• It’s important to note that cost is not just dollars – simply adding up the expenses beforehand (admin, equipment, facilities, coffee, donuts etc) – Have you accounted for the indirect costs that training incurs in your organization?
  • Are you calculating the costs of training hours spent away from work? (These are the biggest costs of training that are often overlooked.)

Blind spot 2: Do you know the return on Training Investment (ROTI)?

  • Organizations shouldn’t look at training as simply another cost – it’s an investment. High quality training will allow organizations to see increases in revenue and a reduction in operating costs. Have you calculated what we call your Return On Training Investment – ROTI?
  • Are you including the benefits of any economic improvements to your company’s operations that flow from your training, such as increased profit or cost savings (or lack thereof)?
  • Have you identified the correct Training KPIs? (Key performance indicators that are specific to learning, help you measure a learner’s progress toward a goal or objective, which leads to accurate ROTI measurement.)
  • Are you tracking your ROTI at the moment with the correct tools (Kirkpatrick / Phillips / CIPP)? 

Blind spot 3: How engaged are your learners?

  • Are you incorporating “Active Learning” vs “Passive learning” strategies in your courses? (Active learning requires students to participate in class, as opposed to sitting and listening quietly.)
  • Are you designing your courses to keep the learner engaged in activities throughout the courses? 
  • Does your design incorporate effective evaluation strategies, and provide helpful feedback?
  • Are your instructors trained to keep the learners engaged in live classroom activities? In a collaborative learning environment are the instructors leading dynamic discussions? 
  • In an age of immersive audio-visual experience in every medium, are your distant learning programs offering an immersive learning experience to today’s new generation of learners?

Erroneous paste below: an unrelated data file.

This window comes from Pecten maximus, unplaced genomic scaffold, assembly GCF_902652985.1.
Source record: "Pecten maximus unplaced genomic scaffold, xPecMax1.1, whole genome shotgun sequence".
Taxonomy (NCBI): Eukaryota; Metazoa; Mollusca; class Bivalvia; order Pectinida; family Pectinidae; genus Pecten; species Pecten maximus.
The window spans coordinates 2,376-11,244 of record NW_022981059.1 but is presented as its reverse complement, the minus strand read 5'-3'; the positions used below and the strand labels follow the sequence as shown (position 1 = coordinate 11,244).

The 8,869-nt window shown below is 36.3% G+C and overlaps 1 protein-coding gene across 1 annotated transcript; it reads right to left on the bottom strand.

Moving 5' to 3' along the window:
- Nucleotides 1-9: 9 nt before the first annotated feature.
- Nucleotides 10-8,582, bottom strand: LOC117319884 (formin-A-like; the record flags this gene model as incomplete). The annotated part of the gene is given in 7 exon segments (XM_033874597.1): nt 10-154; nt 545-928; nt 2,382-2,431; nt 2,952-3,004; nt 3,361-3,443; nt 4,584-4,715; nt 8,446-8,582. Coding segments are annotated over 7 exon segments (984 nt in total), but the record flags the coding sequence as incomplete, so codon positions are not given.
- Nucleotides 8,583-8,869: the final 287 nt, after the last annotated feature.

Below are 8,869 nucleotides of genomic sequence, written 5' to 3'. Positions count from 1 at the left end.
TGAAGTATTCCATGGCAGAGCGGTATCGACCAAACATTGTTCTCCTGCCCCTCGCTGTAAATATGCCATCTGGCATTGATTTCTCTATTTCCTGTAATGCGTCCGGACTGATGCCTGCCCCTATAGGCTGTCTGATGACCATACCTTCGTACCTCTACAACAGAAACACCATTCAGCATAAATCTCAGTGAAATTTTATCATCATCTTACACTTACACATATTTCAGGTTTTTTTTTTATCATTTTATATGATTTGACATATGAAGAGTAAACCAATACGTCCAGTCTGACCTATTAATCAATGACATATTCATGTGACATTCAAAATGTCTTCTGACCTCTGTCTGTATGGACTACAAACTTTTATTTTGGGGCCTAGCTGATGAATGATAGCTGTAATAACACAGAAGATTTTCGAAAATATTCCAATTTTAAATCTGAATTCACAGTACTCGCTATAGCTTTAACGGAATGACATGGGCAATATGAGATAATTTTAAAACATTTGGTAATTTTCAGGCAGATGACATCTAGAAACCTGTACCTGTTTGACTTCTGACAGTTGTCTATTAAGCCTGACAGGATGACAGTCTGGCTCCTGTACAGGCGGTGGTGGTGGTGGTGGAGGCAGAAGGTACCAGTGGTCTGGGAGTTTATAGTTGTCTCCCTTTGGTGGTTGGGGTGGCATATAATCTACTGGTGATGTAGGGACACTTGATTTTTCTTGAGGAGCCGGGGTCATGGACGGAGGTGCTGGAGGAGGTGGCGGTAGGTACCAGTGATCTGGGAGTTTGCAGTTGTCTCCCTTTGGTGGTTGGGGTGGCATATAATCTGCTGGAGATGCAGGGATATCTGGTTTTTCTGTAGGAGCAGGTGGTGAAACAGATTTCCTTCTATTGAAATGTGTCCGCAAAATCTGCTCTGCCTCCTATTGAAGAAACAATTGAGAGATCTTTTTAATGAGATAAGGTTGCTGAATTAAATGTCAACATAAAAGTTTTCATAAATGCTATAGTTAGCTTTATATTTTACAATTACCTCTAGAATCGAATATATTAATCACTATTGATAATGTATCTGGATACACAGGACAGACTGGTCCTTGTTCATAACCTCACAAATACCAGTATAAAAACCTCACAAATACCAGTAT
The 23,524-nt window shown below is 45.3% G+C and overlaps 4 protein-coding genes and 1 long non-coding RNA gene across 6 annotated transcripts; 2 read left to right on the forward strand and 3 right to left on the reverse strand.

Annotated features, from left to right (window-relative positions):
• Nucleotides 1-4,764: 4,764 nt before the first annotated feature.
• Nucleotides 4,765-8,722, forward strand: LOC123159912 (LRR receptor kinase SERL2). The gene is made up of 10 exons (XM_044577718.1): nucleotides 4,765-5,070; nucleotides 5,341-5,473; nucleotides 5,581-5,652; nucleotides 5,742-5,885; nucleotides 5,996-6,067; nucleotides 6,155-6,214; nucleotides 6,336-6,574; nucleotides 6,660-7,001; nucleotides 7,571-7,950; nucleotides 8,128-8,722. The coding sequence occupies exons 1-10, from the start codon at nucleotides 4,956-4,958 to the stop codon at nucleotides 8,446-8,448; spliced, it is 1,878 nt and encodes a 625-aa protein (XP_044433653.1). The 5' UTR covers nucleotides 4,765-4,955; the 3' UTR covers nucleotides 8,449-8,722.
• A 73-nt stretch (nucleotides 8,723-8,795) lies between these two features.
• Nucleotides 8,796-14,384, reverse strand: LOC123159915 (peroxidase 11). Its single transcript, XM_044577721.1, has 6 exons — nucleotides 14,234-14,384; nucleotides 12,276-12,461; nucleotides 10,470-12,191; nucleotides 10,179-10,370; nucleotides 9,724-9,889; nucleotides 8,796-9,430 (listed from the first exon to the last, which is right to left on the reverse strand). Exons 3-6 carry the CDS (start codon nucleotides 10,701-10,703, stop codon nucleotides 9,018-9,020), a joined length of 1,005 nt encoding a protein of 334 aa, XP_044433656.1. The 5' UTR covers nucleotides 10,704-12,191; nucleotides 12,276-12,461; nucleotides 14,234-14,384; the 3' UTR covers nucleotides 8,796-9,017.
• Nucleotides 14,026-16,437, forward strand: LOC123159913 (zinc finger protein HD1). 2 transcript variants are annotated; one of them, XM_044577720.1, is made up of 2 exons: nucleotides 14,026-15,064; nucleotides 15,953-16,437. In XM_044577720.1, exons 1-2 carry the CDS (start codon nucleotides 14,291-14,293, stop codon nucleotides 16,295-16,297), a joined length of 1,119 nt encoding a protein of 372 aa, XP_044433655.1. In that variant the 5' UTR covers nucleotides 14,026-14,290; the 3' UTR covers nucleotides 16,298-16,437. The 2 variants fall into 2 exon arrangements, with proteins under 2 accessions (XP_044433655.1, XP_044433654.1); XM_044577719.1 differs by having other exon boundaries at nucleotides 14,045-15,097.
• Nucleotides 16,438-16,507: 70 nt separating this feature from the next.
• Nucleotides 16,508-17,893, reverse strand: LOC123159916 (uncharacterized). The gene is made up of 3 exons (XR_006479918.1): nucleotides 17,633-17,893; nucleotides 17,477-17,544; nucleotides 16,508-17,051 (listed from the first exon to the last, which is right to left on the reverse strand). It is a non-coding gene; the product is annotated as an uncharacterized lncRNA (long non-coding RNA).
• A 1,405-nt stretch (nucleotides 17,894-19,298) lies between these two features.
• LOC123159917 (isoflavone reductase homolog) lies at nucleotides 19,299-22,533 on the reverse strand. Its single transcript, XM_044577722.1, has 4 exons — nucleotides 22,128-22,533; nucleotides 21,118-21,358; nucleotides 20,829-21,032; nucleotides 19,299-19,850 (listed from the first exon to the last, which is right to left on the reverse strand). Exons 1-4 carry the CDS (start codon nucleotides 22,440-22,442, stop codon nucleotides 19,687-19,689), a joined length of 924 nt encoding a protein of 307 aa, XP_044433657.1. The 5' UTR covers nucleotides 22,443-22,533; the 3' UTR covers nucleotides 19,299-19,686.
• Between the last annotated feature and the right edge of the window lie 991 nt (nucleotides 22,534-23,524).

• Do you currently use an LMS that tracks learner engagement, assessments and learner behavior?

Blindspot 4: How effective is your training? 

  • Training Effectiveness is measured by administering assessments – do you test a) pre-training, b) mid-training, c) post-training, and d) get feedback from managers and learners? How much has the training boosted employee performance and/or behavior?
  • Have you started tracking your training success metrics by enabling your LMS to track student activities even when they’re working remotely?
  • At the time you are planning, designing and setting the learning objectives, are you taking into consideration what kind of business impact you want the training to yield? (Planning for these outcomes in advance, will help you to deliver training that produces measurable results.)


Not all L&D/Training organizations are sufficiently equipped to overcome all the blind spots mentioned above. Sometimes it is necessary to identify limitations (budget, talent, time, policy) and work with external resources to make training meaningful and effective.

Co-Authored By: Kushal Basu. Kushal is a Mechanical Engineer and a professional film maker with many years of business and teaching experience across a wide range of industries and leadership roles. He has run his own businesses Teledec International since 1987 and sat on a number of both local and international boards, including ATD, Association of Training and Development, Chicago chapter.

Co-Authored By: Evan Escauriza. Evan has spent over a decade in the education, training and eLearning industries. At Teledec, he is responsible for marketing and enterprise sales, communicating the benefits of storytelling, learner engagement and output measurement to organizations.